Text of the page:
US, Australian forces train in Darwin

US Marine Corps Lt. Col. Eric Dougherty, battalion commander, 1st Battalion, 4th Marine Regiment, Marine Rotational Force – Darwin, greets Maj. Gen. Peter Gilmore, Commander of Forces Command, Australian Army, Australian Defence Force, and Brigadier Mick Ryan, commander, 1st Brigade, Australian Army, Aug. 26 during Exercise Crocodile Strike at the Mount Bundey Training Area, Northern Territory, Australia. Marines with MRF-D participated in bilateral training with the Australian Defence Force for two weeks, including dry and live-fire exercises with air and ground combat elements. The six-month rotational deployment of U.S. Marines affords an unprecedented combined training opportunity with our Australian allies and improves interoperability between our forces. Picture: Cpl. Reba James/Released)

DARWIN – The presence of more than 1500 US marines in Darwin should be welcomed and is a “really positive engagement”, Australian Defence Minister Marise Payne says.

Senator Payne made the comments after viewing a computer simulation exercise involving Australian and US forces in which bombs explode in Darwin’s Cullen Bay and the troops respond during a visit to Robertson Barracks in the Top End.

The simulator can be used for mission rehearsal exercises for any scenario before going to an “operational or live firing environment”, Australian Army’s Major Max Williams told the minister.

The number of US marines in Darwin has been gradually increasing to 2500 since first being stationed in 2012.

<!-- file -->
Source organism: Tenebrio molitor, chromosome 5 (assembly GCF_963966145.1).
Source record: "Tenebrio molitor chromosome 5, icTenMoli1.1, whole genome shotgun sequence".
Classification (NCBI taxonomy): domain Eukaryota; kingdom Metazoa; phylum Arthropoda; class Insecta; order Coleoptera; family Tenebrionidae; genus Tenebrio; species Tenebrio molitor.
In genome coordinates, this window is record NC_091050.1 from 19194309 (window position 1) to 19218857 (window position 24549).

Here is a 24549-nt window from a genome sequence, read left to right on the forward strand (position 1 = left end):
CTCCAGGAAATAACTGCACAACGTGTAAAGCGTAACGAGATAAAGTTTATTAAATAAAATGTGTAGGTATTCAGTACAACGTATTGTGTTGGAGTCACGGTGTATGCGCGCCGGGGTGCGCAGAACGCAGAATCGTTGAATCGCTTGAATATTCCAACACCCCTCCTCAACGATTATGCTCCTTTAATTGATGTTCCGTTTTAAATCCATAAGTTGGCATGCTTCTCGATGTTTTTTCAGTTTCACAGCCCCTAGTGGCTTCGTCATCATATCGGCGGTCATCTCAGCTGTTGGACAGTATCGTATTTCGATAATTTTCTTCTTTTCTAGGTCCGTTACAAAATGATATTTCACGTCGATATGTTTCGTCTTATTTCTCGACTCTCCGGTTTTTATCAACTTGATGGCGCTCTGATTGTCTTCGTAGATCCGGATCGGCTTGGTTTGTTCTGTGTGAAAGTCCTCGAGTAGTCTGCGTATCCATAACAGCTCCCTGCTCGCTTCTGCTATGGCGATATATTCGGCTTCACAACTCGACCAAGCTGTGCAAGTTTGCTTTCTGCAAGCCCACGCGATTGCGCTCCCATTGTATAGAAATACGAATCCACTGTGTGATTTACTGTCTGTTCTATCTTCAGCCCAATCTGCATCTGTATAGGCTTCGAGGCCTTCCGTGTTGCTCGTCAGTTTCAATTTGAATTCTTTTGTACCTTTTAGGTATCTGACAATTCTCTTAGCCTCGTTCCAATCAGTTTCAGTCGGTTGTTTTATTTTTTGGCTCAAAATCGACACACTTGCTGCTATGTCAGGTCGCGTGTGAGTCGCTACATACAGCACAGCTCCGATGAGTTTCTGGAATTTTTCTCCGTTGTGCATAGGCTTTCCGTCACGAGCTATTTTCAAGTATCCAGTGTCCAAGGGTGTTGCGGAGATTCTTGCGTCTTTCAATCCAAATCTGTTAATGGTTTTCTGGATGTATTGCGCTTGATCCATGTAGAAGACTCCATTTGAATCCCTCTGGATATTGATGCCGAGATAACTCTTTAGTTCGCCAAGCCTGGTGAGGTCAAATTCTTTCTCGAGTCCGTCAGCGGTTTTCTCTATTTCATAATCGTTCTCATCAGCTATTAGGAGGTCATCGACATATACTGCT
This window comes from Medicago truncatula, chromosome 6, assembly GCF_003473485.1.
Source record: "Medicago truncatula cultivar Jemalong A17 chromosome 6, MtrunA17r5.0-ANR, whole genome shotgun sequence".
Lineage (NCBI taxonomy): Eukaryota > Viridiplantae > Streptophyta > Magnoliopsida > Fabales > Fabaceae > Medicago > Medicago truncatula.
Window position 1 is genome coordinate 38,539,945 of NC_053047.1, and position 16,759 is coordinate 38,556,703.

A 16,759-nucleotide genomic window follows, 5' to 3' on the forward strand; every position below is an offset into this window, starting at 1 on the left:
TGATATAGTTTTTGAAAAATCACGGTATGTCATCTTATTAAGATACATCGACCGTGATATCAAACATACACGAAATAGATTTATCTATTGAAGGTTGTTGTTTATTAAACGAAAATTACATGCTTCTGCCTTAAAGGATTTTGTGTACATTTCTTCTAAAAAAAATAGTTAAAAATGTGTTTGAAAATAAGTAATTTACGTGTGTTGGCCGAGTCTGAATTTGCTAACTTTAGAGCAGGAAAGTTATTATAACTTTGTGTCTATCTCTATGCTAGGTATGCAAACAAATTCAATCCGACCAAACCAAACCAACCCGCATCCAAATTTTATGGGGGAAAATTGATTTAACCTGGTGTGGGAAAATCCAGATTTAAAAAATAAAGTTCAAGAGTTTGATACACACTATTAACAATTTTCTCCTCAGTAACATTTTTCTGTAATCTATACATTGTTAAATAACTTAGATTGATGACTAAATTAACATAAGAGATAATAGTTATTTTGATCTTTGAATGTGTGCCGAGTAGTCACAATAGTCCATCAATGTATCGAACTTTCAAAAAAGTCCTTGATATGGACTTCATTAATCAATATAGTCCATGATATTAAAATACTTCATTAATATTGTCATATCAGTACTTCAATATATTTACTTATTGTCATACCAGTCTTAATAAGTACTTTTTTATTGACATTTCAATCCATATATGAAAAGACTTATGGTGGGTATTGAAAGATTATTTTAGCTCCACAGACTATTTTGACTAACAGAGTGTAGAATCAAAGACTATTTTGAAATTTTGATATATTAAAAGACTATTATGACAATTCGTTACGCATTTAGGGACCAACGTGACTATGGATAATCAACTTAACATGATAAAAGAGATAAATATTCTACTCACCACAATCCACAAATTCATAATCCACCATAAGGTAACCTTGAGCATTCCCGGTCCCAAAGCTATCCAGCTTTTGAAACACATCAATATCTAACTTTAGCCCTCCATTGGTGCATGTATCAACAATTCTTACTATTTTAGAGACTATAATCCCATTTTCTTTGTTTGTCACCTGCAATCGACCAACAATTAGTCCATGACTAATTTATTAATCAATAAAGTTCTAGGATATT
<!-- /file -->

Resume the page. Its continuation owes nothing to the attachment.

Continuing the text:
There are 15 different joint training exercises planned over the next six months.

Opponents such as the Chinese government say Australia should not be welcoming foreign troops and siding with the US to contain China.

Others support the idea that the forces will contain China and its aggressive military build-up in the South China Sea including the construction of artificial island bases.

“Australia has been very clear about its position … for examples we have encouraged all claimants, it is important to remember that there are multiple claimants, to resolve those issues peacefully in accordance with international law and according to a rule-based global order,” the minister told reporters on Tuesday.

The meeting comes at a time of increased tension between China and both the US and Australia.

The US withdrew an invitation to China to attend the Rim of the Pacific naval exercises this year and US Secretary of Defence James Mattis warned Beijing during a speech in Singapore last weekend of consequences over its aggression in the South China Sea.

Foreign Minister Julie Bishop said this week the government wanted to be the “partner of choice” for Pacific island nations, in what was seen as a message to China over its increasing ties in the region.

Senator Payne also viewed Australian and US troops conducting artillery exercises and met with US Lieutenant General David Berger and commanding general of marine forces in the Pacific and Australian Major General Rick Burr.

“This year, just looking in front of us, it is a pretty phenomenal example of what an alliance really actually means. I am grateful for it, it is tremendous seeing the training going on this morning,” Gen Berger told reporters.

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